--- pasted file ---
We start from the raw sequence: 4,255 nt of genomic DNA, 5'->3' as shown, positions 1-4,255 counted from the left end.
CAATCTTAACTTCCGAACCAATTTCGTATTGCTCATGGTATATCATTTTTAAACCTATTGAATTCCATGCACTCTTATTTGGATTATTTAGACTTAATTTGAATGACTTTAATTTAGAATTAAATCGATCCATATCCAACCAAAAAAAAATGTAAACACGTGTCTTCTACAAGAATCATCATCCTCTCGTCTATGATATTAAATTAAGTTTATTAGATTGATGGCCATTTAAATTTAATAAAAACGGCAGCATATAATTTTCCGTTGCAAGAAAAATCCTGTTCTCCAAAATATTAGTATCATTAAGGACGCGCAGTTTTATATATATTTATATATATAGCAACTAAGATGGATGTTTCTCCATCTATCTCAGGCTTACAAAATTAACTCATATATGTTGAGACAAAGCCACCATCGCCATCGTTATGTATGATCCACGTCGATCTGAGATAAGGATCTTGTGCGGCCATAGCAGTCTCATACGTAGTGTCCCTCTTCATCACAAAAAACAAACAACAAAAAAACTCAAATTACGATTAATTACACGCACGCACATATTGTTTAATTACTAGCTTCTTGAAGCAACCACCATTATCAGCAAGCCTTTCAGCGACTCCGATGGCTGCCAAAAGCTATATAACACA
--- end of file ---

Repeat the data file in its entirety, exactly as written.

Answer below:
We start from the raw sequence: 4,255 nt of genomic DNA, 5'->3' as shown, positions 1-4,255 counted from the left end.
CAATCTTAACTTCCGAACCAATTTCGTATTGCTCATGGTATATCATTTTTAAACCTATTGAATTCCATGCACTCTTATTTGGATTATTTAGACTTAATTTGAATGACTTTAATTTAGAATTAAATCGATCCATATCCAACCAAAAAAAAATGTAAACACGTGTCTTCTACAAGAATCATCATCCTCTCGTCTATGATATTAAATTAAGTTTATTAGATTGATGGCCATTTAAATTTAATAAAAACGGCAGCATATAATTTTCCGTTGCAAGAAAAATCCTGTTCTCCAAAATATTAGTATCATTAAGGACGCGCAGTTTTATATATATTTATATATATAGCAACTAAGATGGATGTTTCTCCATCTATCTCAGGCTTACAAAATTAACTCATATATGTTGAGACAAAGCCACCATCGCCATCGTTATGTATGATCCACGTCGATCTGAGATAAGGATCTTGTGCGGCCATAGCAGTCTCATACGTAGTGTCCCTCTTCATCACAAAAAACAAACAACAAAAAAACTCAAATTACGATTAATTACACGCACGCACATATTGTTTAATTACTAGCTTCTTGAAGCAACCACCATTATCAGCAAGCCTTTCAGCGACTCCGATGGCTGCCAAAAGCTATATAACACA